One third at a time, gradually and very gently fold in this meringue into the cake mixture until very well combined. Divide batter equally into two prepared round cake pans.
Bake these in the preheated oven at 340 F (170 C) for about 40 - 45 minutes or until the cakes are light golden brown, the surface
springs back when touched lightly at the center, and a toothpick inserted in the center comes out clean. Invert them onto metal racks immediately, and let them cool sitting on racks for 5 minutes, then lift off pans. If it gets stuck, run a knife along the edges of the cake, then invert. Let them cool on the racks at room temperature.
While the yellow chiffon cakes are cooling to room temperature, work on the caramel icing. Measure out 2 cups of heavy cream and let it come to room temperature. In a small bowl, add in 3 tbsp of cornstarch and 3 tbsp of room temp water. Whisk it so the cornstarch gets dissolved and forms a slurry. Set this aside.
Bloom 1 packet (about 1/4 oz; 1 tbsp; about 7 g) powdered gelatin - (equivalent to 4 gelatin sheets) by stirring it in 1/4 cup of ice-cold water until it is dissolved. Let it bloom for about 10 minutes.
In the meantime, take a medium-size heavy-bottomed saucepan, add 1 1/4 cup of granulated sugar and 3 tbsp of water. Heat over medium-high heat. Do not stir the sugar or water. Just gently swirl the pan to make sure the sugar is heating and melting evenly. If you see portions of dry sugar, swirl the saucepan so it gets covered by the melted/liquid sugar.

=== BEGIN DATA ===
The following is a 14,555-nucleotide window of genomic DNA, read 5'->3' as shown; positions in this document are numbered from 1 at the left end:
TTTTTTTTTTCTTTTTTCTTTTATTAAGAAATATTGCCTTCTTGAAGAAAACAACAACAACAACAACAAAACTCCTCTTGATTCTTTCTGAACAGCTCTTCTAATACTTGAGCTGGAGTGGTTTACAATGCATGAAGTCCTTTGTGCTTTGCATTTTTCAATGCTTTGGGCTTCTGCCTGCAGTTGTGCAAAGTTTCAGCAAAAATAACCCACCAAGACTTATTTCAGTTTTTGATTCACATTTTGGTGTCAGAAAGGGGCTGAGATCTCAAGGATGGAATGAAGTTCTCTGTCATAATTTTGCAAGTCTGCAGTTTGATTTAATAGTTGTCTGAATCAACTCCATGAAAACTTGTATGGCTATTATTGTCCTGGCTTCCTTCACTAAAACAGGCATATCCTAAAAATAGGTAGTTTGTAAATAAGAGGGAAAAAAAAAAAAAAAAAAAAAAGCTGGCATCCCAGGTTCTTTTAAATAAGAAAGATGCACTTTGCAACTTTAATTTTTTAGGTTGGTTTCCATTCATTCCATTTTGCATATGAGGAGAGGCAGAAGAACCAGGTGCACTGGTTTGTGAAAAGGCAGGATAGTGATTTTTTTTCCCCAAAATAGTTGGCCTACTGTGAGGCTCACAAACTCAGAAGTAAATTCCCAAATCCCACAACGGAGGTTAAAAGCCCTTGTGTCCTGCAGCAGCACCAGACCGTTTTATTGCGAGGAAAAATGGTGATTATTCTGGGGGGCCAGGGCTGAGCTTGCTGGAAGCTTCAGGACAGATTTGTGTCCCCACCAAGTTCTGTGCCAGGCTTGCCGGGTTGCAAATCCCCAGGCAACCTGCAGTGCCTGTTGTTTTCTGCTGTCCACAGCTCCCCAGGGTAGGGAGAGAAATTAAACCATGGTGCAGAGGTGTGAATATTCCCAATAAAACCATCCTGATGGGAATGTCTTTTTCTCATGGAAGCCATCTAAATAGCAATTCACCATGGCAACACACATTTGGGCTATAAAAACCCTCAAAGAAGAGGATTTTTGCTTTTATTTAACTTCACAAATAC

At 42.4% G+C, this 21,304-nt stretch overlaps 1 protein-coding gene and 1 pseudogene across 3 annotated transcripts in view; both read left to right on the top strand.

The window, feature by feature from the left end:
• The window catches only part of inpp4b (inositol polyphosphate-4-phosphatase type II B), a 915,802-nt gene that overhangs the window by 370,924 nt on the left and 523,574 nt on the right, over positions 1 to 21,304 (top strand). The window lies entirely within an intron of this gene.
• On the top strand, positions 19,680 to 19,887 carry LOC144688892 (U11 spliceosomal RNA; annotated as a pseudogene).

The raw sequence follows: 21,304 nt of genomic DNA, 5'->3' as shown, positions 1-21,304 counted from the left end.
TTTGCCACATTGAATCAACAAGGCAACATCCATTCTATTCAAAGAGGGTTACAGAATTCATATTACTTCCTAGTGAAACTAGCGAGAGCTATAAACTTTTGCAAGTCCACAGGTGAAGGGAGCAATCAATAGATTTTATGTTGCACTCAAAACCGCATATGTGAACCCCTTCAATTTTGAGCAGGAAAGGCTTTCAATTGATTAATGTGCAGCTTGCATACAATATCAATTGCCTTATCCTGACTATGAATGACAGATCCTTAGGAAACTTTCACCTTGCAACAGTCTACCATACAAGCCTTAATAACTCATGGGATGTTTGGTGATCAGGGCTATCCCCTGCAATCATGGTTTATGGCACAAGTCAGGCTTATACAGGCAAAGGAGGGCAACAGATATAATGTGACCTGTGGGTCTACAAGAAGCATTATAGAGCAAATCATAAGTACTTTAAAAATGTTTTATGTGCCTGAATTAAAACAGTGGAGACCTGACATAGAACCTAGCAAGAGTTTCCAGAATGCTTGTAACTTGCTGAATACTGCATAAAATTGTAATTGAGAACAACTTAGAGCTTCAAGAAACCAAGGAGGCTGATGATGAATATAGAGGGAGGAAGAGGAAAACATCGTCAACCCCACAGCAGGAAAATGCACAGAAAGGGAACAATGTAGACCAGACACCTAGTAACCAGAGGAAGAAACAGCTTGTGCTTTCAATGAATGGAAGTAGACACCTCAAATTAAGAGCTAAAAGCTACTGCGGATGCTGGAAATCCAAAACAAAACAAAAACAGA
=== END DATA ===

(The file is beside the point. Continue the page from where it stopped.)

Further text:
Bring the sugar-water mixture to a boil and continue heating until it turns into a copper/amber color. Be careful not to let it get too dark, otherwise it will have a slightly bitter burnt flavor. Turn off the heat when it turns copper/amber.
Then while vigorously whisking, very slowly add in 2 cups of room temperature heavy cream, and vigorously whisk it in. Be careful of the hot steam from the initial addition of heavy cream. Adding the heavy cream very slowly will prevent the caramel from seizing up. But if the sugar does seize up into a solid ball, don't worry. Just turn on the heat to low and keep whisking, and the caramel will re-melt into the heavy cream.
When the caramel and heavy cream have been incorporated, add in 1/2 cup of room temperature water, the slurry of dissolved cornstarch, and 1/2 tsp of table salt, and whisk them in. Turn the heat to medium-low, bring to a boil and continue whisking for 1 minute till it thickens.